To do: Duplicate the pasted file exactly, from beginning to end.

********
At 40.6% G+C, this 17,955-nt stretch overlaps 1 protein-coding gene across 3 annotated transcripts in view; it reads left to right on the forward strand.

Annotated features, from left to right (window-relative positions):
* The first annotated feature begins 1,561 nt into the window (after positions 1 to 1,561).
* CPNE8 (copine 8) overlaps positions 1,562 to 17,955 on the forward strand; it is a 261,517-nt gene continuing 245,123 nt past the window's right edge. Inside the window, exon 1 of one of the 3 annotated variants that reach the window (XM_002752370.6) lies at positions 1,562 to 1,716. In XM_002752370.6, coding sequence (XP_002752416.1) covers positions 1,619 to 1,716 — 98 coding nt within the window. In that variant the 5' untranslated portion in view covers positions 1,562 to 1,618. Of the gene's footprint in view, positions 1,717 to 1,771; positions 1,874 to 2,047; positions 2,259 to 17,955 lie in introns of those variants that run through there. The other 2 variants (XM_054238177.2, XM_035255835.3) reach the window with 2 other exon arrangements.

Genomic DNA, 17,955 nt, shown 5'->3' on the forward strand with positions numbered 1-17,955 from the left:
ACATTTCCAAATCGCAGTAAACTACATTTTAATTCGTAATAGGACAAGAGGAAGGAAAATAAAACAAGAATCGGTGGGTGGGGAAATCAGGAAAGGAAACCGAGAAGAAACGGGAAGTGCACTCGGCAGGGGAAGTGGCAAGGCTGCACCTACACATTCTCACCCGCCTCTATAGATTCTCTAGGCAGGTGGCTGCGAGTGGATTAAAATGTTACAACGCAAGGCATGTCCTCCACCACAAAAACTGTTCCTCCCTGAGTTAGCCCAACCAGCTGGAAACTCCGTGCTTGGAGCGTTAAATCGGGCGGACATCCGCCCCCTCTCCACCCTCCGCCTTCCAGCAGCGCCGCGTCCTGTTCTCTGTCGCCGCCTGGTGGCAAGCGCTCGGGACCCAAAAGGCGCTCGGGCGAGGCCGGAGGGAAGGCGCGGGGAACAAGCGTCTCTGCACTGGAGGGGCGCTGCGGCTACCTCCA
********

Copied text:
At 40.6% G+C, this 17,955-nt stretch overlaps 1 protein-coding gene across 3 annotated transcripts in view; it reads left to right on the forward strand.

Annotated features, from left to right (window-relative positions):
* The first annotated feature begins 1,561 nt into the window (after positions 1 to 1,561).
* CPNE8 (copine 8) overlaps positions 1,562 to 17,955 on the forward strand; it is a 261,517-nt gene continuing 245,123 nt past the window's right edge. Inside the window, exon 1 of one of the 3 annotated variants that reach the window (XM_002752370.6) lies at positions 1,562 to 1,716. In XM_002752370.6, coding sequence (XP_002752416.1) covers positions 1,619 to 1,716 — 98 coding nt within the window. In that variant the 5' untranslated portion in view covers positions 1,562 to 1,618. Of the gene's footprint in view, positions 1,717 to 1,771; positions 1,874 to 2,047; positions 2,259 to 17,955 lie in introns of those variants that run through there. The other 2 variants (XM_054238177.2, XM_035255835.3) reach the window with 2 other exon arrangements.

Genomic DNA, 17,955 nt, shown 5'->3' on the forward strand with positions numbered 1-17,955 from the left:
ACATTTCCAAATCGCAGTAAACTACATTTTAATTCGTAATAGGACAAGAGGAAGGAAAATAAAACAAGAATCGGTGGGTGGGGAAATCAGGAAAGGAAACCGAGAAGAAACGGGAAGTGCACTCGGCAGGGGAAGTGGCAAGGCTGCACCTACACATTCTCACCCGCCTCTATAGATTCTCTAGGCAGGTGGCTGCGAGTGGATTAAAATGTTACAACGCAAGGCATGTCCTCCACCACAAAAACTGTTCCTCCCTGAGTTAGCCCAACCAGCTGGAAACTCCGTGCTTGGAGCGTTAAATCGGGCGGACATCCGCCCCCTCTCCACCCTCCGCCTTCCAGCAGCGCCGCGTCCTGTTCTCTGTCGCCGCCTGGTGGCAAGCGCTCGGGACCCAAAAGGCGCTCGGGCGAGGCCGGAGGGAAGGCGCGGGGAACAAGCGTCTCTGCACTGGAGGGGCGCTGCGGCTACCTCCA